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Thus the time between flashes is less in B's frame than in A's frame. N is the total number of flashes that B sees during her entire journey. Both twins must agree on the number of flashes seen during the journey. Thus the total time of the journey in A's frame isT A = N t A , and the total time in B's frame is      . Thus:

Thus the total journey time is less in B's frame and hence she is the younger twin. All this is fine. But what about in B's frame? Why can't we employ the same analysis of A moving past flashing lamps to show that in fact A is younger? The simple answer is that the concept of 'B's frame' is ambiguous; B in fact is in two d ifferent frames depending on her direction of travel. This can be seen on the Minkowski diagram in :

Figure %: Minkowski diagram of the twin paradox.

Here is lines of simultaneity in B's frame are sloped one way for the outward journey and the other way for the trip back; this leaves a gap in the middle where A observes no flashes, leading to an overall measurement of more time in A's frame. If the distant star is distance d from the earth in A's frame and the flashes occur at intervals t B in B's frame, then they occur at intervals t B/ = t A in A's frame, as per the usual time dilation effect (this is the same for inward and outward journeys). Again let the twins agree that there are N total flashes during the journey. The total time is B's frame is then T B = N t B and for A,T A = N( t B/ ) + where is the time where A observes no flashes (see the Minkowski diagram). In B's frame the distance between the earth and the star is (half the total journey time times the speed) which is also equal to d / due to the usual length contraction. Thus:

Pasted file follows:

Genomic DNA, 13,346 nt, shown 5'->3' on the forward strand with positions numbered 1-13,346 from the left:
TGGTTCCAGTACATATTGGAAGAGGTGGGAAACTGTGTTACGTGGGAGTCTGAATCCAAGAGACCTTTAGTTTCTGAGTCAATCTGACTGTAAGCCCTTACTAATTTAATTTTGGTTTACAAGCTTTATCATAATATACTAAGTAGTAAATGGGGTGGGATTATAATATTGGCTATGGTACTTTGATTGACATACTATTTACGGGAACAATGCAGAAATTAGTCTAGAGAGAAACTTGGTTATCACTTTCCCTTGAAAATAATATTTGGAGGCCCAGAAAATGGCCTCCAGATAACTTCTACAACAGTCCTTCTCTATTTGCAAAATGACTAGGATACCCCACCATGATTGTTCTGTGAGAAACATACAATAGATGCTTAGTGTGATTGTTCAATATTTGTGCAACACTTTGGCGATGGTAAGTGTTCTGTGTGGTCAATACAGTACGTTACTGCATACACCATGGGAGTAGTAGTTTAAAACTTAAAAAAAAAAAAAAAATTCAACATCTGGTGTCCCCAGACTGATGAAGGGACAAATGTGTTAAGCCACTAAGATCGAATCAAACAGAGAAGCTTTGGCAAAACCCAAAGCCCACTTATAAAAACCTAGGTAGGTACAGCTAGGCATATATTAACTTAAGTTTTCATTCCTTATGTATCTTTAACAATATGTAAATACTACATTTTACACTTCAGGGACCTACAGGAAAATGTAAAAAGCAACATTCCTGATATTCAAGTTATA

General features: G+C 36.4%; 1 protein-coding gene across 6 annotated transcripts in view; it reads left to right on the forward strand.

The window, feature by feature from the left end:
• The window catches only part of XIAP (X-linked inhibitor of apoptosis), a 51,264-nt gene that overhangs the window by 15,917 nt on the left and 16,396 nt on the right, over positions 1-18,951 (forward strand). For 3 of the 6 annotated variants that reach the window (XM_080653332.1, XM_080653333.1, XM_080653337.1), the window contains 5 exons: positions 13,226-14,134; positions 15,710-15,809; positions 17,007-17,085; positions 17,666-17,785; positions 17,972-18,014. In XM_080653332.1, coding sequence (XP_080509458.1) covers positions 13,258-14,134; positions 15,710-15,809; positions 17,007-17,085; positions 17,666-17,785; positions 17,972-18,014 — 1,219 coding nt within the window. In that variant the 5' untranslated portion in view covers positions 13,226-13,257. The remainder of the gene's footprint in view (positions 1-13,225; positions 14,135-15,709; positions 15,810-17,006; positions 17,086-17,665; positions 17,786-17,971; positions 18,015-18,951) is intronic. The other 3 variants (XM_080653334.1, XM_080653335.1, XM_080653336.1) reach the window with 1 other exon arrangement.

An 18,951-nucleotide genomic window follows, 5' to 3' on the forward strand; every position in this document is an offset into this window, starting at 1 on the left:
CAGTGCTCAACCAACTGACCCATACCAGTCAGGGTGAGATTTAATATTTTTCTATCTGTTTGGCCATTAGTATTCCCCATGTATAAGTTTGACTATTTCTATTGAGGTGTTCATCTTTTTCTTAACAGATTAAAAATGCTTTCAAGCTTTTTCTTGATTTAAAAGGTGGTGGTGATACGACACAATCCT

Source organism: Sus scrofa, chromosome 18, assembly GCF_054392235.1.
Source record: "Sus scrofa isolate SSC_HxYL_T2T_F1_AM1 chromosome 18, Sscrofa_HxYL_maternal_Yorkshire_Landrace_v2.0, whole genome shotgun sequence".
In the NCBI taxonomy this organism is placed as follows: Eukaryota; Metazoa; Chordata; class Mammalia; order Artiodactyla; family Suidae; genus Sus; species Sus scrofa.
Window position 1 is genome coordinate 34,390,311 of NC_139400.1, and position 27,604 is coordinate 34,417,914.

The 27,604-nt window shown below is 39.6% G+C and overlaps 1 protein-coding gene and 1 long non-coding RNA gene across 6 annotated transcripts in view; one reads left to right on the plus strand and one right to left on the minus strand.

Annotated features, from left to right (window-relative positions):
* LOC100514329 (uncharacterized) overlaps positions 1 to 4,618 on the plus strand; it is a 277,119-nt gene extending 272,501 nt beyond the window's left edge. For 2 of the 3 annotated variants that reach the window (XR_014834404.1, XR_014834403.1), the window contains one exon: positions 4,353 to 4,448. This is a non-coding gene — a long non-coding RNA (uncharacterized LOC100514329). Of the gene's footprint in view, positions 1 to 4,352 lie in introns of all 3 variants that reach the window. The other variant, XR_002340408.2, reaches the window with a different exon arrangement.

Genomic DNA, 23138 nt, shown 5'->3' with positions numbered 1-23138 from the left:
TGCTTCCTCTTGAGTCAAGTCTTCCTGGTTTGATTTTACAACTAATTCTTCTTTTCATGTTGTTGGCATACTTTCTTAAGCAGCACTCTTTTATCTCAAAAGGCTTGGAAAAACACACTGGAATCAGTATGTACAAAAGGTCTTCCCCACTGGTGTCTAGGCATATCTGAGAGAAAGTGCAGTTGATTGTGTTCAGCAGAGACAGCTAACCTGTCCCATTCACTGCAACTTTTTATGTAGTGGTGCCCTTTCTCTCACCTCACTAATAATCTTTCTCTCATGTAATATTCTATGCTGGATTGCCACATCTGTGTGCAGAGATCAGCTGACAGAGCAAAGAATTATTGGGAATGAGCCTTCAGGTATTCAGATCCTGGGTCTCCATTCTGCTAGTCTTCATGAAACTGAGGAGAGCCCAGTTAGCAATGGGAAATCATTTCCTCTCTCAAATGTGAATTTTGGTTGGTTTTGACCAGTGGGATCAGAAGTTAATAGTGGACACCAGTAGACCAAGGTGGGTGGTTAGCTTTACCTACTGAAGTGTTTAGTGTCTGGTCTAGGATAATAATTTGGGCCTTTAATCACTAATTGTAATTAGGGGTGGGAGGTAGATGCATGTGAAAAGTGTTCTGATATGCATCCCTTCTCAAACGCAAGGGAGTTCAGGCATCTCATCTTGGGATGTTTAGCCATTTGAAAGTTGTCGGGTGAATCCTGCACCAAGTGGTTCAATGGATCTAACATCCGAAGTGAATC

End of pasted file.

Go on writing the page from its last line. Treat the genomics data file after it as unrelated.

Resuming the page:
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What is ? We can see from that the slopes of the lines are observes no flashes is  –ƒ  Thus:



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Comparing T A and T B we see T B = T A / measures more time and B is younger.

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which is the same result we arrived at above. A